Paleontologists have unearthed rare bones of ancient animals in their first excavation of a Wyoming cave in more than 30 years. The bones could be of the North American cheetah, bears, lions and other animals from the Pleistocene period. Excavation at the Natural Trap Cave began on July 27. Researchers have also recovered fossils of rodent bones.
The Wyoming cave is a treasure trove of ancient fossils
The Natural Trap Cave in Wyoming is considered a treasure trove of the ancient fossils. It holds the remains of tens of thousands of unwary animals that fell into the 85-feet deep cavern. Its 15 feet entrance is so well hidden that you can hardly see it until you’ve almost plummeted in. The previous excavation was conducted in 1970s by paleontologists at the University of Kansas. But the U.S. Bureau of Land Management had sealed its entrance with a metal grate about 30 years ago before opening it on July 27.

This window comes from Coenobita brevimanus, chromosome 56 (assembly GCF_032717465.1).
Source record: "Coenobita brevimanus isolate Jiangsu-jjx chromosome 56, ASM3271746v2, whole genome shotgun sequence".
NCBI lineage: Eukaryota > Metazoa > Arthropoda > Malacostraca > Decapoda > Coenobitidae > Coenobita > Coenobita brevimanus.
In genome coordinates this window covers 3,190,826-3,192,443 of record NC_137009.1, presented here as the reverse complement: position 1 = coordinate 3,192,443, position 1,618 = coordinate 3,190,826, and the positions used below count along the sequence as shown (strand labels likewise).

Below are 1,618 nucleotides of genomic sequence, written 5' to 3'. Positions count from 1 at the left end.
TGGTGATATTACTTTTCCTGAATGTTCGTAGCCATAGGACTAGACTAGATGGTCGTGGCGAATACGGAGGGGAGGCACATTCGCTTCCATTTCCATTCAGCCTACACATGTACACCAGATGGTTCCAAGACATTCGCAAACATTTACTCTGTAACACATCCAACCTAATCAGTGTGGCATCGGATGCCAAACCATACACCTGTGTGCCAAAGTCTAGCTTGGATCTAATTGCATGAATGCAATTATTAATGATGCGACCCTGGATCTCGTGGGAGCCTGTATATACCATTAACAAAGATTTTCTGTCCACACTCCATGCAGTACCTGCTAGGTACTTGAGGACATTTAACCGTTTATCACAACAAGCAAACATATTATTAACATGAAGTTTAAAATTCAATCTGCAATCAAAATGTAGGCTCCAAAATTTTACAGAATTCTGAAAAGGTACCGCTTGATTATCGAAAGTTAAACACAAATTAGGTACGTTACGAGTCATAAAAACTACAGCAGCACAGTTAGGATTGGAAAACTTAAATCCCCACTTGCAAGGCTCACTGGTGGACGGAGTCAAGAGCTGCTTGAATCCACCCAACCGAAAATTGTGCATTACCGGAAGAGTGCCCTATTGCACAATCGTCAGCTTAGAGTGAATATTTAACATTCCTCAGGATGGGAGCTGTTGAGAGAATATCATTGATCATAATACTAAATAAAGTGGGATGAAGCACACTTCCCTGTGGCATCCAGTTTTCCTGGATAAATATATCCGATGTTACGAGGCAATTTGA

Brent Breithaupt, part of the exclusive team of scientists, told the Associated Press that his team is very excited, but the analysis is still in preliminary stages. The only way in or out of the cave is a 15-foot hole in the ground. Researchers had to rappel down 80 feet to excavate the floor of the Natural Trap Cave. The bones of ancient animals have formed a sediment of as much as 30 feet.
Fossils shipped from Wyoming to different universities
Since July 27, about 20 paleontologists, their assistants and some spelunking experts have been hauling, bucket by bucket, the ancient bones and bone-bearing remains. The best bone samples have been sent to the universities in the U.S. and other countries. Scientists at Australia’s University of Adelaide will be studying the bones to find snippets of genetic material of the extinct animals. Researchers believe that the oldest fossils could be as much as 100,000 years old.
Now scientists will get back to the laboratories to identify and date what they have found. The cave’s low temperature and high humidity is likely to have preserved the genetic material of extinct animals. Once again, the Bureau of Land Management will shut and lock the metal grate over the cave’s entrance to prevent modern-day animals. Next round of excavation is scheduled to begin next summer.